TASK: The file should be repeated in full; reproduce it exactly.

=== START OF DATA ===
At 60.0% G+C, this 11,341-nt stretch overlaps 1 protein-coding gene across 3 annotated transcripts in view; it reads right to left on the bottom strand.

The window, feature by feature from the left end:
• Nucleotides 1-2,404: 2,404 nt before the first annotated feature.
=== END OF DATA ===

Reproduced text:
At 60.0% G+C, this 11,341-nt stretch overlaps 1 protein-coding gene across 3 annotated transcripts in view; it reads right to left on the bottom strand.

The window, feature by feature from the left end:
• Nucleotides 1-2,404: 2,404 nt before the first annotated feature.